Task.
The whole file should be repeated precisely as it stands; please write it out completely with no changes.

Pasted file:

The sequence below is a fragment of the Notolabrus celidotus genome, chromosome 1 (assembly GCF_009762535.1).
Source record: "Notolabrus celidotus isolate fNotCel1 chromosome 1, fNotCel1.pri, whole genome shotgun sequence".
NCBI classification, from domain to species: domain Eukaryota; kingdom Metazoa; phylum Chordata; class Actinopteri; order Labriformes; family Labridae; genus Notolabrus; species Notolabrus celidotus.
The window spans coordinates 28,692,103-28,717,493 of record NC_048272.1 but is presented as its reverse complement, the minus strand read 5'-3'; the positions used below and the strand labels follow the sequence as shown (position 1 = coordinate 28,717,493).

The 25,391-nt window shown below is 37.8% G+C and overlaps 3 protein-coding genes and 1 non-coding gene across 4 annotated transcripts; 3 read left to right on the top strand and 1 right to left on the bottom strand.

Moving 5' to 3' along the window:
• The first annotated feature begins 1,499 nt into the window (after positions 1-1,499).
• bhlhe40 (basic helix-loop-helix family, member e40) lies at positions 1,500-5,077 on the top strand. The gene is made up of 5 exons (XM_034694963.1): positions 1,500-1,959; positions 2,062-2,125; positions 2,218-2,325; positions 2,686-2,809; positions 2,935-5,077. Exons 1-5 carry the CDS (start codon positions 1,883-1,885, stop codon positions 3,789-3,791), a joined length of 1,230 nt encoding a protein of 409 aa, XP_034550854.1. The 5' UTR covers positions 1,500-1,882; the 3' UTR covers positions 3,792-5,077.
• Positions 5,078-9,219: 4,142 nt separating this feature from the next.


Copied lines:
The sequence below is a fragment of the Notolabrus celidotus genome, chromosome 1 (assembly GCF_009762535.1).
Source record: "Notolabrus celidotus isolate fNotCel1 chromosome 1, fNotCel1.pri, whole genome shotgun sequence".
NCBI classification, from domain to species: domain Eukaryota; kingdom Metazoa; phylum Chordata; class Actinopteri; order Labriformes; family Labridae; genus Notolabrus; species Notolabrus celidotus.
The window spans coordinates 28,692,103-28,717,493 of record NC_048272.1 but is presented as its reverse complement, the minus strand read 5'-3'; the positions used below and the strand labels follow the sequence as shown (position 1 = coordinate 28,717,493).

The 25,391-nt window shown below is 37.8% G+C and overlaps 3 protein-coding genes and 1 non-coding gene across 4 annotated transcripts; 3 read left to right on the top strand and 1 right to left on the bottom strand.

Moving 5' to 3' along the window:
• The first annotated feature begins 1,499 nt into the window (after positions 1-1,499).
• bhlhe40 (basic helix-loop-helix family, member e40) lies at positions 1,500-5,077 on the top strand. The gene is made up of 5 exons (XM_034694963.1): positions 1,500-1,959; positions 2,062-2,125; positions 2,218-2,325; positions 2,686-2,809; positions 2,935-5,077. Exons 1-5 carry the CDS (start codon positions 1,883-1,885, stop codon positions 3,789-3,791), a joined length of 1,230 nt encoding a protein of 409 aa, XP_034550854.1. The 5' UTR covers positions 1,500-1,882; the 3' UTR covers positions 3,792-5,077.
• Positions 5,078-9,219: 4,142 nt separating this feature from the next.